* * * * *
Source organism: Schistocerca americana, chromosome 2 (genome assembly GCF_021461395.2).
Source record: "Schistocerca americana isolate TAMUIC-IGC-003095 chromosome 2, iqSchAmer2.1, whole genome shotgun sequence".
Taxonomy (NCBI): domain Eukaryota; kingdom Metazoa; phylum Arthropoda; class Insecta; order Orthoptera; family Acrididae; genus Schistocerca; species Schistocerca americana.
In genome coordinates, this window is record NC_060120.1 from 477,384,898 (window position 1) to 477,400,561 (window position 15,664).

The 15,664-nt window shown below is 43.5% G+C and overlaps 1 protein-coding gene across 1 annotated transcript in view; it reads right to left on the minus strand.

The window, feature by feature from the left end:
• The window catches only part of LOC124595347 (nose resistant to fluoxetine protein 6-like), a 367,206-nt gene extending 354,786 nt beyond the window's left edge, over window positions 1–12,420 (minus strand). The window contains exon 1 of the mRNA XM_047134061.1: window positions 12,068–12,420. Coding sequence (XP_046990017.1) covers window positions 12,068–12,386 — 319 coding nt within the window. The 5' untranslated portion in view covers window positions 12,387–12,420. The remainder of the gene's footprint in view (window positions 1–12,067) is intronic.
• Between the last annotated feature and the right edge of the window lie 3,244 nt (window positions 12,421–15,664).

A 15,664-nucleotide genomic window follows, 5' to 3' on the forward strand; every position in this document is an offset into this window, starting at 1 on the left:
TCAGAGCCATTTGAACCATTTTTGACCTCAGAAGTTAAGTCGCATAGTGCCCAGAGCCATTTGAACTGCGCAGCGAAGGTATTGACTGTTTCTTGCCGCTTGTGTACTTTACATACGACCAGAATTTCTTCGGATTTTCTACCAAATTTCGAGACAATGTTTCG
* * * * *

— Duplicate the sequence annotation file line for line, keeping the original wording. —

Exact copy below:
Source organism: Schistocerca americana, chromosome 2 (genome assembly GCF_021461395.2).
Source record: "Schistocerca americana isolate TAMUIC-IGC-003095 chromosome 2, iqSchAmer2.1, whole genome shotgun sequence".
Taxonomy (NCBI): domain Eukaryota; kingdom Metazoa; phylum Arthropoda; class Insecta; order Orthoptera; family Acrididae; genus Schistocerca; species Schistocerca americana.
In genome coordinates, this window is record NC_060120.1 from 477,384,898 (window position 1) to 477,400,561 (window position 15,664).

The 15,664-nt window shown below is 43.5% G+C and overlaps 1 protein-coding gene across 1 annotated transcript in view; it reads right to left on the minus strand.

The window, feature by feature from the left end:
• The window catches only part of LOC124595347 (nose resistant to fluoxetine protein 6-like), a 367,206-nt gene extending 354,786 nt beyond the window's left edge, over window positions 1–12,420 (minus strand). The window contains exon 1 of the mRNA XM_047134061.1: window positions 12,068–12,420. Coding sequence (XP_046990017.1) covers window positions 12,068–12,386 — 319 coding nt within the window. The 5' untranslated portion in view covers window positions 12,387–12,420. The remainder of the gene's footprint in view (window positions 1–12,067) is intronic.
• Between the last annotated feature and the right edge of the window lie 3,244 nt (window positions 12,421–15,664).

A 15,664-nucleotide genomic window follows, 5' to 3' on the forward strand; every position in this document is an offset into this window, starting at 1 on the left:
TCAGAGCCATTTGAACCATTTTTGACCTCAGAAGTTAAGTCGCATAGTGCCCAGAGCCATTTGAACTGCGCAGCGAAGGTATTGACTGTTTCTTGCCGCTTGTGTACTTTACATACGACCAGAATTTCTTCGGATTTTCTACCAAATTTCGAGACAATGTTTCG